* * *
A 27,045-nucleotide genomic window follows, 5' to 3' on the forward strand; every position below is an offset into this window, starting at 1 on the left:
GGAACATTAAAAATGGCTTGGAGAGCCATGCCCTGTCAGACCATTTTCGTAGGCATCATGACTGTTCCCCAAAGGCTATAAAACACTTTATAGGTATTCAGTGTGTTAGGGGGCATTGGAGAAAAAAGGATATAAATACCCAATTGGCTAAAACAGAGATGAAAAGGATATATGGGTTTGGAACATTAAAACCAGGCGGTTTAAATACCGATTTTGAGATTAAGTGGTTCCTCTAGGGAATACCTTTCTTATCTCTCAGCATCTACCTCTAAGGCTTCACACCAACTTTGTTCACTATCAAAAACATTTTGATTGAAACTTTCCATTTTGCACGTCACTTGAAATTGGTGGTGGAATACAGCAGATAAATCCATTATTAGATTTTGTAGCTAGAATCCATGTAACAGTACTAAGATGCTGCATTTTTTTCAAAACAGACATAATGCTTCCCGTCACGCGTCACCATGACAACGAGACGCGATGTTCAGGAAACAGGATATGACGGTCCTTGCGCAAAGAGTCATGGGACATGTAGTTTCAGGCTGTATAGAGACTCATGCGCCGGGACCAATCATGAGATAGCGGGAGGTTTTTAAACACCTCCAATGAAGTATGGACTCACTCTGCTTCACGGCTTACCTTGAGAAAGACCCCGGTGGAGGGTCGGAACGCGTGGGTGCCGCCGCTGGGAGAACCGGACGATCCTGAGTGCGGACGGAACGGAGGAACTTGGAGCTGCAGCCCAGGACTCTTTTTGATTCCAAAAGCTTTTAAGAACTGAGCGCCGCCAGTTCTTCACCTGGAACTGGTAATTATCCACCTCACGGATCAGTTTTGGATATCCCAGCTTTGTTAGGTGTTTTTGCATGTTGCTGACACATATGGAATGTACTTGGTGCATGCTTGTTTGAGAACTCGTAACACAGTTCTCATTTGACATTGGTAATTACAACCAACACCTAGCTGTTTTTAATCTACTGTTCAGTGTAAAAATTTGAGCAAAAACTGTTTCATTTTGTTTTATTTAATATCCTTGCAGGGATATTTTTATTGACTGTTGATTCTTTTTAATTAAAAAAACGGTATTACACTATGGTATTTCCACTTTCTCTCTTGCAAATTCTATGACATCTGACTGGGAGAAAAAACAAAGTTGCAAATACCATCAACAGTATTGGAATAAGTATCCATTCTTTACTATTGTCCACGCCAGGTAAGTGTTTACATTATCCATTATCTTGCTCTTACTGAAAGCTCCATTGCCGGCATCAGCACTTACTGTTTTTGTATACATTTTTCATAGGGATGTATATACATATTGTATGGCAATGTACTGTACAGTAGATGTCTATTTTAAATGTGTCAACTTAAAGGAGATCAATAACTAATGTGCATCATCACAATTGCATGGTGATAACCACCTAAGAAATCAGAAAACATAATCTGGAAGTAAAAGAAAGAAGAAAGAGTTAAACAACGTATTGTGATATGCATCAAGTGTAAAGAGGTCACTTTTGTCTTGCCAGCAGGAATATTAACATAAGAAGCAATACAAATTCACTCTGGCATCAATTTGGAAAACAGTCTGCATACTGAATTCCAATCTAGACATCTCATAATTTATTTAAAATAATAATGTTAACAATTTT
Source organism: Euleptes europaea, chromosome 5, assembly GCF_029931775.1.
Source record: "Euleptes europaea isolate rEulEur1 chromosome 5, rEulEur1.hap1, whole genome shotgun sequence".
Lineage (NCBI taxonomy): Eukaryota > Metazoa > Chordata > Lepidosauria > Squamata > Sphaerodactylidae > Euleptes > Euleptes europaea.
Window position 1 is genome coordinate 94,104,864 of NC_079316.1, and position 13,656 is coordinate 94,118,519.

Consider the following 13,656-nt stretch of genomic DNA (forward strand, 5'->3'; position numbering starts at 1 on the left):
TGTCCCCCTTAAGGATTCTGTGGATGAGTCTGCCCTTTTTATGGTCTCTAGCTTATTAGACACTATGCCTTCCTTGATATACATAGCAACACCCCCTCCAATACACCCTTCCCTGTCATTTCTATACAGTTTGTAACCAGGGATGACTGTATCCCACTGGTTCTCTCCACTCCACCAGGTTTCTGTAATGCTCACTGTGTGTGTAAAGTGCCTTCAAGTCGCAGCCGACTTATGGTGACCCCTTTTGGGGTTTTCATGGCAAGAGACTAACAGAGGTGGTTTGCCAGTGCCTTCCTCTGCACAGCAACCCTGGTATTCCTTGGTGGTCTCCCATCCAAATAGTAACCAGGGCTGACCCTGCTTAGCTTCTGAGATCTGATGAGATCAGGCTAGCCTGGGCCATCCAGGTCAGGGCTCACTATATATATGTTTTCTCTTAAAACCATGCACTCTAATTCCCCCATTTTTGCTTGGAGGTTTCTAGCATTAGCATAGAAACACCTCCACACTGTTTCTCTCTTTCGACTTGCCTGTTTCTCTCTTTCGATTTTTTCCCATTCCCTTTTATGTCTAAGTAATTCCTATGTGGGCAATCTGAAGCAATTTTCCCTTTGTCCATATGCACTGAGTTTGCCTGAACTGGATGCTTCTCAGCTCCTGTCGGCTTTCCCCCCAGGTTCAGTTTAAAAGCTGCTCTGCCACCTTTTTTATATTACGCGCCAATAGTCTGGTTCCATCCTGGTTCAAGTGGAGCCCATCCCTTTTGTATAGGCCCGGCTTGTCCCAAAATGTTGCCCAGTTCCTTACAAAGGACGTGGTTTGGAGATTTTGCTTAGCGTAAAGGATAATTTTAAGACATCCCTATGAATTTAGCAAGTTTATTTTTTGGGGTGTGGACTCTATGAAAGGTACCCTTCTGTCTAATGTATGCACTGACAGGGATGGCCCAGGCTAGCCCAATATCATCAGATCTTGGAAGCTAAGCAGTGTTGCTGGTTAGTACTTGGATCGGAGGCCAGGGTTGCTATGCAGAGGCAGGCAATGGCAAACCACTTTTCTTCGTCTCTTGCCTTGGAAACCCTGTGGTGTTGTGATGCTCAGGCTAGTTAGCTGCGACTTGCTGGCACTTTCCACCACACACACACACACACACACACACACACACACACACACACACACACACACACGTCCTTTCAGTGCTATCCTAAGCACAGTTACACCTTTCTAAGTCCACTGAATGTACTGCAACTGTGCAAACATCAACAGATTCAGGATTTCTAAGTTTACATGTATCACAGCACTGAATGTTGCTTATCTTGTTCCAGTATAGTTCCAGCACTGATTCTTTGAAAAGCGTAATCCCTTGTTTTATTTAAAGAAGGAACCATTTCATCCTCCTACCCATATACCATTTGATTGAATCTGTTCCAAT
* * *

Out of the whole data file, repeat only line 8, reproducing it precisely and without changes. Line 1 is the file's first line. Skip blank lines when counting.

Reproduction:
TGTCCCCCTTAAGGATTCTGTGGATGAGTCTGCCCTTTTTATGGTCTCTAGCTTATTAGACACTATGCCTTCCTTGATATACATAGCAACACCCCCTCCAATACACCCTTCCCTGTCATTTCTATACAGTTTGTAACCAGGGATGACTGTATCCCACTGGTTCTCTCCACTCCACCAGGTTTCTGTAATGCTCACTGTGTGTGTAAAGTGCCTTCAAGTCGCAGCCGACTTATGGTGACCCCTTTTGGGGTTTTCATGGCAAGAGACTAACAGAGGTGGTTTGCCAGTGCCTTCCTCTGCACAGCAACCCTGGTATTCCTTGGTGGTCTCCCATCCAAATAGTAACCAGGGCTGACCCTGCTTAGCTTCTGAGATCTGATGAGATCAGGCTAGCCTGGGCCATCCAGGTCAGGGCTCACTATATATATGTTTTCTCTTAAAACCATGCACTCTAATTCCCCCATTTTTGCTTGGAGGTTTCTAGCATTAGCATAGAAACACCTCCACACTGTTTCTCTCTTTCGACTTGCCTGTTTCTCTCTTTCGATTTTTTCCCATTCCCTTTTATGTCTAAGTAATTCCTATGTGGGCAATCTGAAGCAATTTTCCCTTTGTCCATATGCACTGAGTTTGCCTGAACTGGATGCTTCTCAGCTCCTGTCGGCTTTCCCCCCAGGTTCAGTTTAAAAGCTGCTCTGCCACCTTTTTTATATTACGCGCCAATAGTCTGGTTCCATCCTGGTTCAAGTGGAGCCCATCCCTTTTGTATAGGCCCGGCTTGTCCCAAAATGTTGCCCAGTTCCTTACAAAGGACGTGGTTTGGAGATTTTGCTTAGCGTAAAGGATAATTTTAAGACATCCCTATGAATTTAGCAAGTTTATTTTTTGGGGTGTGGACTCTATGAAAGGTACCCTTCTGTCTAATGTATGCACTGACAGGGATGGCCCAGGCTAGCCCAATATCATCAGATCTTGGAAGCTAAGCAGTGTTGCTGGTTAGTACTTGGATCGGAGGCCAGGGTTGCTATGCAGAGGCAGGCAATGGCAAACCACTTTTCTTCGTCTCTTGCCTTGGAAACCCTGTGGTGTTGTGATGCTCAGGCTAGTTAGCTGCGACTTGCTGGCACTTTCCACCACACACACACACACACACACACACACACACACACACACACACACACACACACGTCCTTTCAGTGCTATCCTAAGCACAGTTACACCTTTCTAAGTCCACTGAATGTACTGCAACTGTGCAAACATCAACAGATTCAGGATTTCTAAGTTTACATGTATCACAGCACTGAATGTTGCTTATCTTGTTCCAGTATAGTTCCAGCACTGATTCTTTGAAAAGCGTAATCCCTTGTTTTATTTAAAGAAGGAACCATTTCATCCTCCTACCCATATACCATTTGATTGAATCTGTTCCAAT